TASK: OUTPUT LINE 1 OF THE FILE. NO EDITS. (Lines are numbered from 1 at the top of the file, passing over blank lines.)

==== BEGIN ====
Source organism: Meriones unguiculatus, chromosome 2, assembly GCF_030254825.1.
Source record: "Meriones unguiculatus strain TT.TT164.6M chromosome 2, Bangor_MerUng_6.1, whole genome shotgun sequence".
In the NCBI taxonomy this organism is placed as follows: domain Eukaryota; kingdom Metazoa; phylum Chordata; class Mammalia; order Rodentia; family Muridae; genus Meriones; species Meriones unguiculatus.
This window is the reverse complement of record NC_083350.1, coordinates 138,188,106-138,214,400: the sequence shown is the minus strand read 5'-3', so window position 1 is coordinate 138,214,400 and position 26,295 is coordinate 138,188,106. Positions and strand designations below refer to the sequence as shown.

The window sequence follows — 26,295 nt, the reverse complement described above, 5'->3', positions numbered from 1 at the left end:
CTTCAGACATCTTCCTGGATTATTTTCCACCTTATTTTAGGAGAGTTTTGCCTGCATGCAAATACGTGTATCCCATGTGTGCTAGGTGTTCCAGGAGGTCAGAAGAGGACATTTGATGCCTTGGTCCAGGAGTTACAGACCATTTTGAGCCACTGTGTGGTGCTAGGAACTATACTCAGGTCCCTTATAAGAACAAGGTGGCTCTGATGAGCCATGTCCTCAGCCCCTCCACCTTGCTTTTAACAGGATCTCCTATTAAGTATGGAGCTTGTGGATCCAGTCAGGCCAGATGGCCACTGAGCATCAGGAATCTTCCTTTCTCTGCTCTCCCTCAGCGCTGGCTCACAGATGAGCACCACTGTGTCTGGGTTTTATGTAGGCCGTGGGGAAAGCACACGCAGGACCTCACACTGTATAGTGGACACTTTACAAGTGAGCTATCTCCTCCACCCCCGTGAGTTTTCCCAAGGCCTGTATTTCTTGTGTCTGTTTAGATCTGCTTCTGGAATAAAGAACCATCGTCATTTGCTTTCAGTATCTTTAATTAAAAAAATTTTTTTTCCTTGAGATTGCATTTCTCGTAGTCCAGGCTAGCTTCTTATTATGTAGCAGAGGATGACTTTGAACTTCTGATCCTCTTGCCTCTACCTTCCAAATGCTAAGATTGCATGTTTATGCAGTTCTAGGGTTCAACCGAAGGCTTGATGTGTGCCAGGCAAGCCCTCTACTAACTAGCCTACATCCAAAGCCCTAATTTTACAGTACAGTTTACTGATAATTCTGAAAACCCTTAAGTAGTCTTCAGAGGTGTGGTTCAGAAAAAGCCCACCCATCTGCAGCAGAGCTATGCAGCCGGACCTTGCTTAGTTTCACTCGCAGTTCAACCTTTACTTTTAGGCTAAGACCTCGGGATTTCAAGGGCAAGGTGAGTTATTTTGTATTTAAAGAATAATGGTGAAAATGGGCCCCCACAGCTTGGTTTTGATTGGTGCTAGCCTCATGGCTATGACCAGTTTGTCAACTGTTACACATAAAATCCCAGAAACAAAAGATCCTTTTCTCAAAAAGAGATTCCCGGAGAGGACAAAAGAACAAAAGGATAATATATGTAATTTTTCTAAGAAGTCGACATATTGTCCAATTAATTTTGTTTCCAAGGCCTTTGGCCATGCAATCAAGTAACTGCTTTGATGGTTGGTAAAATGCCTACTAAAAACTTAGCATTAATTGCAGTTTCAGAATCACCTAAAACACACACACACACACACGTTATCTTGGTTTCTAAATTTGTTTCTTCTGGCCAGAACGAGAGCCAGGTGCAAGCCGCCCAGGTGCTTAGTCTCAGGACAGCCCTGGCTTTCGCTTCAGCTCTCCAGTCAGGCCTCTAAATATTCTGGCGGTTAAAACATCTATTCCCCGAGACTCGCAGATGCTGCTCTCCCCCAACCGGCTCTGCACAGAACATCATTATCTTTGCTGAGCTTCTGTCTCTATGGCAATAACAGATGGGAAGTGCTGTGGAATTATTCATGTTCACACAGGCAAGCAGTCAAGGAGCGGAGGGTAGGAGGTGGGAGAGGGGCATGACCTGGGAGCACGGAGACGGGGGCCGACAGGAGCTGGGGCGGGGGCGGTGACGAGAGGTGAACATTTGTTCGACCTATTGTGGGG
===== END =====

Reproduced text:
Source organism: Meriones unguiculatus, chromosome 2, assembly GCF_030254825.1.